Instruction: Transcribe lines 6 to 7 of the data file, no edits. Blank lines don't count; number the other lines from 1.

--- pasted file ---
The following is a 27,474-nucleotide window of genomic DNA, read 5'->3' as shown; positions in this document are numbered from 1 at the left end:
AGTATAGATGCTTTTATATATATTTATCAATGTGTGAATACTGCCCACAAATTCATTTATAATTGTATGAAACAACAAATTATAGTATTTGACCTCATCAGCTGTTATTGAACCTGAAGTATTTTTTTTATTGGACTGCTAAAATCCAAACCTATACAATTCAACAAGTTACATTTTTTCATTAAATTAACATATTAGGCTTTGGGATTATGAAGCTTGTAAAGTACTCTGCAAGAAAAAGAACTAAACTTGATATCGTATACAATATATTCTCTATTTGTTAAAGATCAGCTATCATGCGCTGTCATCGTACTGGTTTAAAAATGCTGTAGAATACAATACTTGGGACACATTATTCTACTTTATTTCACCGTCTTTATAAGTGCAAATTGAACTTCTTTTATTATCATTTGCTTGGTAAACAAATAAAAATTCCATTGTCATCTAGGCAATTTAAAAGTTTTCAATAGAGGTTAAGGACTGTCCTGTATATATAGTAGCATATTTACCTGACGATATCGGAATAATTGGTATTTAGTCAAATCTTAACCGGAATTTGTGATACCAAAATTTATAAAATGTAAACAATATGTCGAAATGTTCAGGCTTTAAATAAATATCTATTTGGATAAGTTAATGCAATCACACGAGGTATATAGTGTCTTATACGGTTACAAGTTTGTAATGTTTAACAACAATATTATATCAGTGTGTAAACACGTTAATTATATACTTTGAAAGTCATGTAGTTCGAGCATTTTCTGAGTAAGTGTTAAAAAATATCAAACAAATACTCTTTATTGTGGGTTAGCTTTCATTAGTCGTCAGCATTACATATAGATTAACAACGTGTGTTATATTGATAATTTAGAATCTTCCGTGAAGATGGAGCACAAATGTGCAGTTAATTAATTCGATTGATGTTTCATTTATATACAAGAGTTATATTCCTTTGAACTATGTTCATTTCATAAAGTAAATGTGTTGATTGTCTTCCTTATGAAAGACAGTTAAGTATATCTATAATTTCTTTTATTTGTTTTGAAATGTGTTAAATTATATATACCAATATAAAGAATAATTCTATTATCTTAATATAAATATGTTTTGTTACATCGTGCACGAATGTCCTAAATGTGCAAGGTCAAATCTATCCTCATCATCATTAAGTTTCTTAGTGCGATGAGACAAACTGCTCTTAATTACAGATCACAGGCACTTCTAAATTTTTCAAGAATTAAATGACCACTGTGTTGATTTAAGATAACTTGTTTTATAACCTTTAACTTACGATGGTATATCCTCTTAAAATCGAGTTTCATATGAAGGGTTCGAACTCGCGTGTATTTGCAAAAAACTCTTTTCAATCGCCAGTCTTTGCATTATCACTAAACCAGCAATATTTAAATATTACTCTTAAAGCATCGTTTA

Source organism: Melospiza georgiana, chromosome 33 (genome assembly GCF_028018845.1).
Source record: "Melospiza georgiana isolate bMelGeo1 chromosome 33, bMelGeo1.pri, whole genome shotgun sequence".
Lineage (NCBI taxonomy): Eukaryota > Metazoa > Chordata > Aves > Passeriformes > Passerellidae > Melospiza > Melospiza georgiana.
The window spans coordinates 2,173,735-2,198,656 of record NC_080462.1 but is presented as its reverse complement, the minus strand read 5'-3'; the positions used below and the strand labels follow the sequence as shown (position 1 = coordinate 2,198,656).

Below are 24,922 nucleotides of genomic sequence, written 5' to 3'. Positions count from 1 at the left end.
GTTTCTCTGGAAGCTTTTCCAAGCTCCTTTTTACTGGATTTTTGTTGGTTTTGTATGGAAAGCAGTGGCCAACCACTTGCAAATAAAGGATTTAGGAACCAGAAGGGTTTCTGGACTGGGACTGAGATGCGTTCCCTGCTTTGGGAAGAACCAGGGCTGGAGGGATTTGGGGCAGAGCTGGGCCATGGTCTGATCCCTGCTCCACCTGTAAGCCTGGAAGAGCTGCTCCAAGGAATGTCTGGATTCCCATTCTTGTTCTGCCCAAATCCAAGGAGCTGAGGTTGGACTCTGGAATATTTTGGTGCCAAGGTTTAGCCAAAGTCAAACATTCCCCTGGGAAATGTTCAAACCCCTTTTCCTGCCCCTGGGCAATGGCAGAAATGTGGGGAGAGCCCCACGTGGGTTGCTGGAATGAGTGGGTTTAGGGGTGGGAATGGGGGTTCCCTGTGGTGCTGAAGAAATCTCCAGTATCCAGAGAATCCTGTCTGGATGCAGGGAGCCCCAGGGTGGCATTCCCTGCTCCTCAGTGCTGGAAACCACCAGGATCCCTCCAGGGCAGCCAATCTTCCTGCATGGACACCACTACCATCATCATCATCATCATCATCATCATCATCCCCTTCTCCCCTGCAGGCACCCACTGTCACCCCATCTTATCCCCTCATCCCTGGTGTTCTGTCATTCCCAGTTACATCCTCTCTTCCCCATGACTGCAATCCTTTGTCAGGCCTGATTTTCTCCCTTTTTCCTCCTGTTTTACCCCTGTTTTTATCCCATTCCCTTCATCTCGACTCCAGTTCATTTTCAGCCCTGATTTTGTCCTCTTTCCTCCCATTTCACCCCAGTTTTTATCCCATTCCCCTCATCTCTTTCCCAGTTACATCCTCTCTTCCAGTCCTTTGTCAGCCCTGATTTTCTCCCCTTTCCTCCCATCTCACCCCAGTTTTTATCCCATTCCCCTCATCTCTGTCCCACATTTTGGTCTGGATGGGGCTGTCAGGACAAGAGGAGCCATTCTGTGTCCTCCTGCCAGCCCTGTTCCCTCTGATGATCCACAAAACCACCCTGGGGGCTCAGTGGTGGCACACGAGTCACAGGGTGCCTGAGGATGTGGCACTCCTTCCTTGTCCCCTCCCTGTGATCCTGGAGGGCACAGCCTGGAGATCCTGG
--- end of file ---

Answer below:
The window spans coordinates 2,173,735-2,198,656 of record NC_080462.1 but is presented as its reverse complement, the minus strand read 5'-3'; the positions used below and the strand labels follow the sequence as shown (position 1 = coordinate 2,198,656).

Below are 24,922 nucleotides of genomic sequence, written 5' to 3'. Positions count from 1 at the left end.